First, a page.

Upon my graduation from college I received many gifts. Cards, money, a party and a diploma that means more to me now than it did then. I also received a letter from my mother which, at the time, frustrated me in its formality. She congratulated me on my accomplishment and my young-womanhood and pronounced me independent financially. Today I was contemplating womanhood while shooting hoops on the hostels surprisingly impressive but sadly unused basketball court. I recalled receiving that letter and how I felt miffed at the necessity to declare me independent and the formality in which it was relayed, but I realized today that I feel lucky to have been granted that liberty. My mother never stopped supporting me emotionally, with indubitable patience considering how I scooted out of the country after graduation and have not yet officially returned. I do not feel completely independent; she offers more financial help than I expected and I am chagrined to admit that I have yet to do my own taxes. But that letter is physical evidence of the independence I have that the Indian women I have met do not.
On Saturday, September 23 the hostel hosted a special “Career-Counseling” Seminar. I sat in the front, feeling moderately self-conscious knowing that the seminar was in Malayalam and the lecturer was aware of my ignorance of the language. I soon realized that “Career-Counseling,” meant something quite different from what I expected. I will not recapitulate his entire lecture. Rather, I will tell you the responses of students when I asked later that evening after dinner, “What did you like best about the seminar today?”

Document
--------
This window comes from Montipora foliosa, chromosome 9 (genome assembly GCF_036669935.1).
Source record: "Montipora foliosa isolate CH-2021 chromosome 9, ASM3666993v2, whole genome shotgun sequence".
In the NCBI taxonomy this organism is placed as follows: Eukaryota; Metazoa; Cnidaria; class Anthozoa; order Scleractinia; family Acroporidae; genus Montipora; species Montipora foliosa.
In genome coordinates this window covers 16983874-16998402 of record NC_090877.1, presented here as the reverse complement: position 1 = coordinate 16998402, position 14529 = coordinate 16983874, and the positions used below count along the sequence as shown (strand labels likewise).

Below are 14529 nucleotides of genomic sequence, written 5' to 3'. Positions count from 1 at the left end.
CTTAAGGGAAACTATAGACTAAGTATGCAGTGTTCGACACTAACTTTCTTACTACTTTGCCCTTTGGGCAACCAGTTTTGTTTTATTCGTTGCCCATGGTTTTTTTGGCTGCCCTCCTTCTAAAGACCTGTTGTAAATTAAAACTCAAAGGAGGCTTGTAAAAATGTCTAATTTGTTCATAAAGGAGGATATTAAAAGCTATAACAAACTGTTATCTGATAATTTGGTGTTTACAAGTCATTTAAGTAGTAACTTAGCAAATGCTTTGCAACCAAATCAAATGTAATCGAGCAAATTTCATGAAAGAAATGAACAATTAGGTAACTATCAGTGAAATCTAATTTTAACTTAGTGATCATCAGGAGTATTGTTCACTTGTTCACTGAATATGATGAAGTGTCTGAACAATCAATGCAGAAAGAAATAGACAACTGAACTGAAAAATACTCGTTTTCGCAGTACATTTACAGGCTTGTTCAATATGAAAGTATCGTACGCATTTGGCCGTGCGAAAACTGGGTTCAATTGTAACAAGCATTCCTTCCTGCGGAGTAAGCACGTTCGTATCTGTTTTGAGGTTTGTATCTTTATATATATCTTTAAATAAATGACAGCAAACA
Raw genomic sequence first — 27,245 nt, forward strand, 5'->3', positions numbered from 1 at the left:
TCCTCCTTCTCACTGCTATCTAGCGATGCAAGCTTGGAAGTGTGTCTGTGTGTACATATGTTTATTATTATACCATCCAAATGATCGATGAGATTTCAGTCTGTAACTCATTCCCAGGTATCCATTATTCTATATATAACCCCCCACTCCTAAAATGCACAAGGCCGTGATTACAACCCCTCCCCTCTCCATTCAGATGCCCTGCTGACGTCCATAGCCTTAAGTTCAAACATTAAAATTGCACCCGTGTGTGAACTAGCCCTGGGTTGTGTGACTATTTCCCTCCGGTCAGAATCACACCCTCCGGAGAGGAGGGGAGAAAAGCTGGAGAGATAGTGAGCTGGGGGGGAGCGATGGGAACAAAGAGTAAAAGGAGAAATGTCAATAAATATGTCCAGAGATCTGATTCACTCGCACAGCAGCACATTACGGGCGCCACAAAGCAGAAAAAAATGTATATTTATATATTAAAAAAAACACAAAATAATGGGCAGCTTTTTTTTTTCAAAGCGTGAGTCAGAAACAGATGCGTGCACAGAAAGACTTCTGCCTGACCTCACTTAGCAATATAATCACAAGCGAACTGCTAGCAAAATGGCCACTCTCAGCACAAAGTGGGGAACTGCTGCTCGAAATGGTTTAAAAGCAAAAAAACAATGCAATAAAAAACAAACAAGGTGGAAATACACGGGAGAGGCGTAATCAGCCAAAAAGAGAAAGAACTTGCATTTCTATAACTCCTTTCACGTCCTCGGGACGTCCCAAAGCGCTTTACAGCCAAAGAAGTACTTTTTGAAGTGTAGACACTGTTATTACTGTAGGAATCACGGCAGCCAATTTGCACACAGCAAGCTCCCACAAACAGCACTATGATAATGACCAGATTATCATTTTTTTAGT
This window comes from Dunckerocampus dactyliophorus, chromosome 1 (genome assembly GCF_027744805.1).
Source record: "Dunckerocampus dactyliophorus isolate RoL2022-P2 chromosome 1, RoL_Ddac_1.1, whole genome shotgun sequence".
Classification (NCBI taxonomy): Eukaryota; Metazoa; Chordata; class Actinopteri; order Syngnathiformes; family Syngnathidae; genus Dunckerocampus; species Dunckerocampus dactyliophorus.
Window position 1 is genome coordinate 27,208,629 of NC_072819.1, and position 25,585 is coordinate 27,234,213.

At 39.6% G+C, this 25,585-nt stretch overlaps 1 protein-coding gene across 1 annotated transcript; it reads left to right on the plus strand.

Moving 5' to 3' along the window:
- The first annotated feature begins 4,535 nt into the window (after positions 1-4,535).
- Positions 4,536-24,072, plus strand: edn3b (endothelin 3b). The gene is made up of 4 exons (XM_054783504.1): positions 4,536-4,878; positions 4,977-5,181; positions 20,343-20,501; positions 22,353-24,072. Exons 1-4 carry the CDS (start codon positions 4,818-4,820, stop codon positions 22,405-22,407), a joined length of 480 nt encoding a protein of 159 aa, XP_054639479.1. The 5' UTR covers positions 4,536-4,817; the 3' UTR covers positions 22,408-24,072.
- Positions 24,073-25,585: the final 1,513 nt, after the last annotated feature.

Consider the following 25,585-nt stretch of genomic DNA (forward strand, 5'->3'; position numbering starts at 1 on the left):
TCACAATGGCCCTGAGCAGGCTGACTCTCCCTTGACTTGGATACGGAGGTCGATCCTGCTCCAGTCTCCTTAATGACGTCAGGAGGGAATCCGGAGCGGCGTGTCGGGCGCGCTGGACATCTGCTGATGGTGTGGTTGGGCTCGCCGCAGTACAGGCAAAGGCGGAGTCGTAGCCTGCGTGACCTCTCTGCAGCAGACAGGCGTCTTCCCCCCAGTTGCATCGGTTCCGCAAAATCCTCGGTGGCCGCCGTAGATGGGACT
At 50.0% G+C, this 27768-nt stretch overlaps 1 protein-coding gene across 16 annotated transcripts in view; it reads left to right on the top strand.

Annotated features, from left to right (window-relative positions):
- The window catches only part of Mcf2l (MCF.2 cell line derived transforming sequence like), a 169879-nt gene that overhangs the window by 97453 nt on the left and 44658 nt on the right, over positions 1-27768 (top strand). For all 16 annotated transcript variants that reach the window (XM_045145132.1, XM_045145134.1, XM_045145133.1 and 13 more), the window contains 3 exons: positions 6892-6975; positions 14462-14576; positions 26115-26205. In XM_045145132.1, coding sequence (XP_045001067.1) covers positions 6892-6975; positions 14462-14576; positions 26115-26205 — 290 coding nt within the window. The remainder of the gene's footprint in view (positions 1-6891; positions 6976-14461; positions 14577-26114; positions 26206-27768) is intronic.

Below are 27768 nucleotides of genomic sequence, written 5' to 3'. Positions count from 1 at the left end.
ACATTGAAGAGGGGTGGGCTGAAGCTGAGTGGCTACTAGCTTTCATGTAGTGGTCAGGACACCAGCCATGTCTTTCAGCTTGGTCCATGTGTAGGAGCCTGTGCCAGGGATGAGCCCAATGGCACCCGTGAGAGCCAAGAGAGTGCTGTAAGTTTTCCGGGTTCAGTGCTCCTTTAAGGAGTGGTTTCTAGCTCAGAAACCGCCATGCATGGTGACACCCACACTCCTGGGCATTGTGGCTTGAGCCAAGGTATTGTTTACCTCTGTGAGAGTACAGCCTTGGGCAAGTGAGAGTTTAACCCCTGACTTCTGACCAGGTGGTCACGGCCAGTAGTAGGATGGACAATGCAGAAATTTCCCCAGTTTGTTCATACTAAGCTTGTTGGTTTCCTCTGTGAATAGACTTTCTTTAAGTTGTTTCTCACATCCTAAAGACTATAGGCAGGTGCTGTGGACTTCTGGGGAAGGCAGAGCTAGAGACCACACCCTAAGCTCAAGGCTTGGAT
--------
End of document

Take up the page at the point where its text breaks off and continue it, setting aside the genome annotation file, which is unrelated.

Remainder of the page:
Well, he explained to us that men stare at women because they have tunnel vision whereas we have peripheral vision, therefore they need to look longer at everything they see. He used sketches of the brain and the theory of an American doctor to show us that men think most about sex whereas women think about many other things, but he reiterated that sex is important in a marriage and a women should give up her body to her husband. He explained that the vast difference between men and women lies in women being relationship focused while men are achievement focused. He reminded us that women cannot be best friends with other women because women gossip and are jealous. American doctors have proven that if men shop for more than twenty minutes, they are likely to suffer a brain hemorrhage whereas women can shop for hours, this being proof of our patience. Women also talk more than men (“Consider it a positive thing,” he reassured the students). In fact, studies show that when men say 2,000 words, women say 7,000 (no specific time frame provided that of which I am aware). The young women laughed at his jokes and antics, they nodded at his theories and gulped up each graph he showed.
After reading authors like Silvia Plath, Susan Faludi and Bell Hooks, I wonder how to fit this experience into my growing understanding of womanhood in the year 2006. I struggled during that seminar, at points almost in tears of rage as he showed graphs and knowledgably quoted American doctors. All the while wondering, how dare I attempt to place my feminist beliefs in this cultural context? Yet how do I digest what I am experiencing now without comparison? How will I approach these young women, who will inevitably ask for my opinion?